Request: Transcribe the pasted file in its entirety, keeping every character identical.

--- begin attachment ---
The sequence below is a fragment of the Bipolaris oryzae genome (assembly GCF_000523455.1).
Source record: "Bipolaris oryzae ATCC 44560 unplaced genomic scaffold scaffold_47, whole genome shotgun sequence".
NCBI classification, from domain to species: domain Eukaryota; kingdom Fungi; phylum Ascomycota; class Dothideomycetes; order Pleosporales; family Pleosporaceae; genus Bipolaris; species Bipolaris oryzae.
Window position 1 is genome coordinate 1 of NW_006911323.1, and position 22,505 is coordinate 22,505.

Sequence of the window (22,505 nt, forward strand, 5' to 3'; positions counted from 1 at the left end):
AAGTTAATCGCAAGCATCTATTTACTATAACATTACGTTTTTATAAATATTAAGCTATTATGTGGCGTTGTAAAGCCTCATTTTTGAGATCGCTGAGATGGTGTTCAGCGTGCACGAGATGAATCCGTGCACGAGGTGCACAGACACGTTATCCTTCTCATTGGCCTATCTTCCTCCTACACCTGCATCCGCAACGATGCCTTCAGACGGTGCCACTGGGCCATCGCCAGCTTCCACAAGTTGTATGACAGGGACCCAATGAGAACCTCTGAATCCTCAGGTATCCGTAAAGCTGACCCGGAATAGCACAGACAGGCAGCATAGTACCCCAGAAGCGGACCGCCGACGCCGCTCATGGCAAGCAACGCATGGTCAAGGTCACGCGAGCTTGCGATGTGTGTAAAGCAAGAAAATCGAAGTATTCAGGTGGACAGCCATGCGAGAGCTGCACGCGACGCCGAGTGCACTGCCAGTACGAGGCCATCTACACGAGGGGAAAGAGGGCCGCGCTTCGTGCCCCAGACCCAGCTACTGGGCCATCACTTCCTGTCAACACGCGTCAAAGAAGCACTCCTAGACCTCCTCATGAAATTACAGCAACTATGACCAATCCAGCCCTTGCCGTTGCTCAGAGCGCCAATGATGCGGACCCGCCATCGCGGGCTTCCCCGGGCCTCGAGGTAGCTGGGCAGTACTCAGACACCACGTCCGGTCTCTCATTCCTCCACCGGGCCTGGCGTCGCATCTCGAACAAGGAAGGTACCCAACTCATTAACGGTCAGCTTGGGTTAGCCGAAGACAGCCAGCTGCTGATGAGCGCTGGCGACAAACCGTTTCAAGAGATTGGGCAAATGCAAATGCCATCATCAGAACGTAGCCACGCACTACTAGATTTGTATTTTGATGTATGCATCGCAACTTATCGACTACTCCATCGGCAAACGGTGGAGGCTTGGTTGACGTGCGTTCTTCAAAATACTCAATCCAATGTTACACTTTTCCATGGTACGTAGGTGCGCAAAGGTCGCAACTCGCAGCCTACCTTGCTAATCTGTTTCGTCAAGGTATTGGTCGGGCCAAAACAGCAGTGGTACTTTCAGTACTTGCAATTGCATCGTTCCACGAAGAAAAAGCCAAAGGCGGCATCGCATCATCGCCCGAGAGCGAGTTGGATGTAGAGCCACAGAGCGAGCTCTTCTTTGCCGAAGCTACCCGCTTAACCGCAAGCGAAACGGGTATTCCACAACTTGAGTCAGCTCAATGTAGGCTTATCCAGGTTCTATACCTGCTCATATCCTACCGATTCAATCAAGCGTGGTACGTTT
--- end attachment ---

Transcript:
The sequence below is a fragment of the Bipolaris oryzae genome (assembly GCF_000523455.1).
Source record: "Bipolaris oryzae ATCC 44560 unplaced genomic scaffold scaffold_47, whole genome shotgun sequence".
NCBI classification, from domain to species: domain Eukaryota; kingdom Fungi; phylum Ascomycota; class Dothideomycetes; order Pleosporales; family Pleosporaceae; genus Bipolaris; species Bipolaris oryzae.
Window position 1 is genome coordinate 1 of NW_006911323.1, and position 22,505 is coordinate 22,505.

Sequence of the window (22,505 nt, forward strand, 5' to 3'; positions counted from 1 at the left end):
AAGTTAATCGCAAGCATCTATTTACTATAACATTACGTTTTTATAAATATTAAGCTATTATGTGGCGTTGTAAAGCCTCATTTTTGAGATCGCTGAGATGGTGTTCAGCGTGCACGAGATGAATCCGTGCACGAGGTGCACAGACACGTTATCCTTCTCATTGGCCTATCTTCCTCCTACACCTGCATCCGCAACGATGCCTTCAGACGGTGCCACTGGGCCATCGCCAGCTTCCACAAGTTGTATGACAGGGACCCAATGAGAACCTCTGAATCCTCAGGTATCCGTAAAGCTGACCCGGAATAGCACAGACAGGCAGCATAGTACCCCAGAAGCGGACCGCCGACGCCGCTCATGGCAAGCAACGCATGGTCAAGGTCACGCGAGCTTGCGATGTGTGTAAAGCAAGAAAATCGAAGTATTCAGGTGGACAGCCATGCGAGAGCTGCACGCGACGCCGAGTGCACTGCCAGTACGAGGCCATCTACACGAGGGGAAAGAGGGCCGCGCTTCGTGCCCCAGACCCAGCTACTGGGCCATCACTTCCTGTCAACACGCGTCAAAGAAGCACTCCTAGACCTCCTCATGAAATTACAGCAACTATGACCAATCCAGCCCTTGCCGTTGCTCAGAGCGCCAATGATGCGGACCCGCCATCGCGGGCTTCCCCGGGCCTCGAGGTAGCTGGGCAGTACTCAGACACCACGTCCGGTCTCTCATTCCTCCACCGGGCCTGGCGTCGCATCTCGAACAAGGAAGGTACCCAACTCATTAACGGTCAGCTTGGGTTAGCCGAAGACAGCCAGCTGCTGATGAGCGCTGGCGACAAACCGTTTCAAGAGATTGGGCAAATGCAAATGCCATCATCAGAACGTAGCCACGCACTACTAGATTTGTATTTTGATGTATGCATCGCAACTTATCGACTACTCCATCGGCAAACGGTGGAGGCTTGGTTGACGTGCGTTCTTCAAAATACTCAATCCAATGTTACACTTTTCCATGGTACGTAGGTGCGCAAAGGTCGCAACTCGCAGCCTACCTTGCTAATCTGTTTCGTCAAGGTATTGGTCGGGCCAAAACAGCAGTGGTACTTTCAGTACTTGCAATTGCATCGTTCCACGAAGAAAAAGCCAAAGGCGGCATCGCATCATCGCCCGAGAGCGAGTTGGATGTAGAGCCACAGAGCGAGCTCTTCTTTGCCGAAGCTACCCGCTTAACCGCAAGCGAAACGGGTATTCCACAACTTGAGTCAGCTCAATGTAGGCTTATCCAGGTTCTATACCTGCTCATATCCTACCGATTCAATCAAGCGTGGTACGTTT